Also worth noting: nothing in the Lieberman bill that this EO is patterned on creates enforcement mechanisms for IP and copyright enforcement, or for collecting customer information from ISPs. Of course, neither did the GOP's CISPA bill. That's because neither regulatory effort is about user information.
The problems both of these ill-conceived bills are addressing are simple.
Problem 1: There is no coherent strategy in the (vast, sprawling, chaotic) federal government, which is the largest IT operator in probably the world. Every agency does something slightly different. This means (a) nobody is doing exactly the right thing (usually, they aren't doing anything close to the right thing) and (b) it is prohibitively difficult to introduce new technology to help fix things, because everyone you'd get to buy it has a different set of hoops to jump through.
Problem 2: If you were a foreign adversary who wanted to cripple the US with electronic attacks, you probably wouldn't bother hitting government IT systems. Instead, you'd go for something like the power grid, or a trading exchange. Those systems are privately operated, and so nothing the government does to try to track, monitor, or deflect online attacks can benefit them.
Was just scrolling through Reddit to find their take on the subject, but after the 10th "Romney eat my hamster" story I just gave up.
This leads of cause to my conspiracy, that Reddit was highly active in the anti-CISPA movement, and the recent Obama visit political motivated to create goodwill for the upcoming executive order.
I guess I'm just a dummy.
Ok here's why I support a major party candidate (spoilers: O-bot) despite said candidates inability to spin cloth to gold:
(1) You can hardly expect either of the two major candidates to mirror your views on all issues. That doesn't make them evil choices.
(2) Throwing away every other issue over a pet issue seems like a bad idea. Obama mirrors my stance on many issues. Many of them I feel are vastly more important than internet privacy.
(3) The actual issue at hand is a lot more complex than the EFF party line lets on. The reality is that cybersecurity threats from you know who are as real a threat to your freedoms as whatever the us government is going to do with your private data. Sorting out the intersection of freedoms pulling in different directions is always hard.
(3a) That said, if we have to do something we can do a lot better then Lieberman/Collins and this Executive Order/PDD is a fundamentally worse proposition, no matter if it's more lenient in a few details, because these trade offs should to be done openly through the legislature.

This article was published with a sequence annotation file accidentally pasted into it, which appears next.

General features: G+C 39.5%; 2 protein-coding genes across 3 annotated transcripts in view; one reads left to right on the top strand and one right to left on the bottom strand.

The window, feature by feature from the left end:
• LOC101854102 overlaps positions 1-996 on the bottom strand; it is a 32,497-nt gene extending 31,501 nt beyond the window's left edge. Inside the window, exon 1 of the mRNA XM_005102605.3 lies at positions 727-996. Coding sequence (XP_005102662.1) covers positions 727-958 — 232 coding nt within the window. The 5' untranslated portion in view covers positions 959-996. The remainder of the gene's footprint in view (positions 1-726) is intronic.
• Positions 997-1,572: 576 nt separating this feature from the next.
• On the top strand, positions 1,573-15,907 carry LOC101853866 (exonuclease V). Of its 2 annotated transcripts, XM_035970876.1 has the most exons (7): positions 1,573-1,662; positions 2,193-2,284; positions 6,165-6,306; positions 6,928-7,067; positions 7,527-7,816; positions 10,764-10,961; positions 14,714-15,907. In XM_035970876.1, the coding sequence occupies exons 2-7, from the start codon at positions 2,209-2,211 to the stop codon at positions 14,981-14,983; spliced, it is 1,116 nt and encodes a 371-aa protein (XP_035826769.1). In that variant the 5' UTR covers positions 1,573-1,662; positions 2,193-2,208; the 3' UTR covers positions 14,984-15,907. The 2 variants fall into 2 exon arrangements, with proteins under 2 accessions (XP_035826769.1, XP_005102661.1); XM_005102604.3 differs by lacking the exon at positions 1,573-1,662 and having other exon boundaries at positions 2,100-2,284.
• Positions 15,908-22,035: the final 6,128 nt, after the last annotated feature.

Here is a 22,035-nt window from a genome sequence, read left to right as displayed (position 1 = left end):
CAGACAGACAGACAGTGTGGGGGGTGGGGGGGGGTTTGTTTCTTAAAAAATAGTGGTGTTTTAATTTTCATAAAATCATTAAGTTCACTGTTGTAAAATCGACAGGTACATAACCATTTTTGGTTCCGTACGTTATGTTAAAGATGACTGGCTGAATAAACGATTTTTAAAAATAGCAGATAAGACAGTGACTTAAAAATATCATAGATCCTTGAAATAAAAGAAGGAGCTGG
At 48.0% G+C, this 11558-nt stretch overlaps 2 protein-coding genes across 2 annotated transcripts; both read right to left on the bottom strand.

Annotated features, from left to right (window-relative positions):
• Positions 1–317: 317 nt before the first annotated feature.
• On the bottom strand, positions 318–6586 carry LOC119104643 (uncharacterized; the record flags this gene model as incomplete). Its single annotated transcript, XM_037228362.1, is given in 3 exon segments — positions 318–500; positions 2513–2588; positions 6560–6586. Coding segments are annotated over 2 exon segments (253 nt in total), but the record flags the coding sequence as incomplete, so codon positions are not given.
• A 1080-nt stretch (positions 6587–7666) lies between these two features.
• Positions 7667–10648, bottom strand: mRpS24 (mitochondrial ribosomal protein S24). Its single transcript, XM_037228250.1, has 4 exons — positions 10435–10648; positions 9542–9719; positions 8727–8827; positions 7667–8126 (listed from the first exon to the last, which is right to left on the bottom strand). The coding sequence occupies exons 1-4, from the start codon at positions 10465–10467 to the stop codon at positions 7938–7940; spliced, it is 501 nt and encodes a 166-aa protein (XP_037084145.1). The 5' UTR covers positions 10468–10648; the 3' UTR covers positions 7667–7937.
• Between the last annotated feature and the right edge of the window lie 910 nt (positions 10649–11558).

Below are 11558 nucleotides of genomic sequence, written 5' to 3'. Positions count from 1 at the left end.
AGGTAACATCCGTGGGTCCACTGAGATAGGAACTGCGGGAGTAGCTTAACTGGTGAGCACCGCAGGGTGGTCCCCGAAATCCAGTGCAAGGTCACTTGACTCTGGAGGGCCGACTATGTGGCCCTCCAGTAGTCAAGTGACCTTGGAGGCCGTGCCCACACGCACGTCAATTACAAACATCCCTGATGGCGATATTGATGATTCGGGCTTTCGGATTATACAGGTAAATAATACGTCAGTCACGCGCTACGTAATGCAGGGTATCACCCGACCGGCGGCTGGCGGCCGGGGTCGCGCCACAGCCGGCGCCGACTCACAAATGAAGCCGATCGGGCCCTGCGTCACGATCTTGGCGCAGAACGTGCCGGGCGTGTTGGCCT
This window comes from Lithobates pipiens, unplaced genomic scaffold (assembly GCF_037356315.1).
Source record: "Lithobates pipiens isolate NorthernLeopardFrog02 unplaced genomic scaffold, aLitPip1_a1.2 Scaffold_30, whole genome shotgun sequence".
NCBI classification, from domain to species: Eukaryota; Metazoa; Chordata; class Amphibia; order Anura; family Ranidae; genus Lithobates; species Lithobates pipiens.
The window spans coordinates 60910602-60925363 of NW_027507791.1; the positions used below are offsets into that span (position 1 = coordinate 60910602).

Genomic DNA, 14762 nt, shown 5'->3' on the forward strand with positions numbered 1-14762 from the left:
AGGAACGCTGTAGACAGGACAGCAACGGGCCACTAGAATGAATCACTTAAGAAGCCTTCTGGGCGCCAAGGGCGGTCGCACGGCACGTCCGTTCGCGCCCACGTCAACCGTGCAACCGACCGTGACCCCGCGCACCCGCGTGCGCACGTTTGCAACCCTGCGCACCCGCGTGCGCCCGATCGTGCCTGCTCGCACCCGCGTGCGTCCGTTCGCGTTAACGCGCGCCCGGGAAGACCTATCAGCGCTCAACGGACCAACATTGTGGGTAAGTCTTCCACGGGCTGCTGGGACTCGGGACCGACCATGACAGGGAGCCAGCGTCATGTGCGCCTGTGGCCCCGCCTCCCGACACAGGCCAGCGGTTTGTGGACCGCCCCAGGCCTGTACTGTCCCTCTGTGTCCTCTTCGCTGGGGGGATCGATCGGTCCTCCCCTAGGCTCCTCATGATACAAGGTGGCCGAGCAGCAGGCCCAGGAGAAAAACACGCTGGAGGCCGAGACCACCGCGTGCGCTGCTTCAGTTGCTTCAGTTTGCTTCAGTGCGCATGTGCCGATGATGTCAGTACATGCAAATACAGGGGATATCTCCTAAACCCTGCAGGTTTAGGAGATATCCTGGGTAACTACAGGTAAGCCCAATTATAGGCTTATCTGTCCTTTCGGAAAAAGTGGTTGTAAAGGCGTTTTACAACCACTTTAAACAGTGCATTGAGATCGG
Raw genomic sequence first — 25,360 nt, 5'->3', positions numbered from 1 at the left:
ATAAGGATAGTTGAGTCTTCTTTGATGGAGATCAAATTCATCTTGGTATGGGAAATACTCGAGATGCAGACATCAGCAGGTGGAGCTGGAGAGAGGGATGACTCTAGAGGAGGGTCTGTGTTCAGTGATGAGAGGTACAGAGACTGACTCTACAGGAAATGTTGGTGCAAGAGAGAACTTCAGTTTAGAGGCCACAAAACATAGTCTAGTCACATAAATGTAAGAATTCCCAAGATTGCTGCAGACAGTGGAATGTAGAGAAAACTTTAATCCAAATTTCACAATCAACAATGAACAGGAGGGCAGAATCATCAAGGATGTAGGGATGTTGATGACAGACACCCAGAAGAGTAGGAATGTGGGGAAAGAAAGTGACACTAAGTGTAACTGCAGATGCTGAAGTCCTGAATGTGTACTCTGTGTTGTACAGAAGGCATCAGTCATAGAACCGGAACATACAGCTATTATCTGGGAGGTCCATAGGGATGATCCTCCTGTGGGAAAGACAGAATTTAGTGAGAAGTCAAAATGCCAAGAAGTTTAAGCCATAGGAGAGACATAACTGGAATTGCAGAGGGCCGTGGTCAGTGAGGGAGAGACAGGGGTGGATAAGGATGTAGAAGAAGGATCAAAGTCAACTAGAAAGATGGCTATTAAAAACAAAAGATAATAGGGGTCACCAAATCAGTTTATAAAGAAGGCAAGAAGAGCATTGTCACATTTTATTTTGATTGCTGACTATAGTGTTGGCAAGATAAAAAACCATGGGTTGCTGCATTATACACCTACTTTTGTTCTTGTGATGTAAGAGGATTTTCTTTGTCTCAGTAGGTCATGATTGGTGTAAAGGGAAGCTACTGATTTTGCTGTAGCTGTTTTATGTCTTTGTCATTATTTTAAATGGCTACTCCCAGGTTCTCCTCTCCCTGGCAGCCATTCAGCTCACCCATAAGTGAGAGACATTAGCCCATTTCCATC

(4) Romney's alternative energy plan is cold fusion.
I think it's mostly because true political change is messy. People are self-centered and if they are doing okay, they will prefer stability to revolution almost without fail, regardless of how rotten the system is or how many people it cheats and abuses. It's why the Sunni merchant class in Aleppo supported Assad just about to the point he started dropping bombs on their houses. Real change in America would mean short term strife and uncertainty, even if it vastly improves long term prospects, and there's always the risk that the attempt will fail and things will end up worse than before. That's not a trade that well-off people are historically keen to make, so they stick with the devils they know, quibbling over their relatively minor differences. Real change requires a desperation strong enough to break the seal on pandora's box through a willing rupture of the status quo.
Johnson looks very likely to be on all states' ballots in November (Michigan is the least likely, but still very possible) and Stein should be on the ballot in the majority of states.
Except for a few states (e.g., Colorado) it looks quite likely that any effect Johnson has will favor Obama's electoral prospects over Romney's, anyway.
And non presidential election turnout is abysmal.
I believe Obama's publicly stated position in 2008 was to set up this system: http://www.politifact.com/truth-o-meter/promises/obameter/pr... and http://www.politifact.com/truth-o-meter/promises/obameter/pr... and http://www.politifact.com/truth-o-meter/promises/obameter/pr....
Hard to be a hypocrite and a liar when you follow through with your own policies. Not that I agree with this one though.
Let's call this EO what it is: erosion of privacy, redux.
This has nothing to do with political parties. This is about money. Stinks of MPAA...
And the post on OpenCongress mentions that "inclusion of this report [to examine the legality of limiting liability of private actors for disclosing information] suggests that the Administration may believe there is a potential work-around for the privacy laws."
I have a couple ideas but I'm not confident enough in them to assume veracity.
"No Windows = No Problem" is not an overstatement. The fact that we have nuclear power plants running on Windows in this country is abso-fucking-lutely terrifying.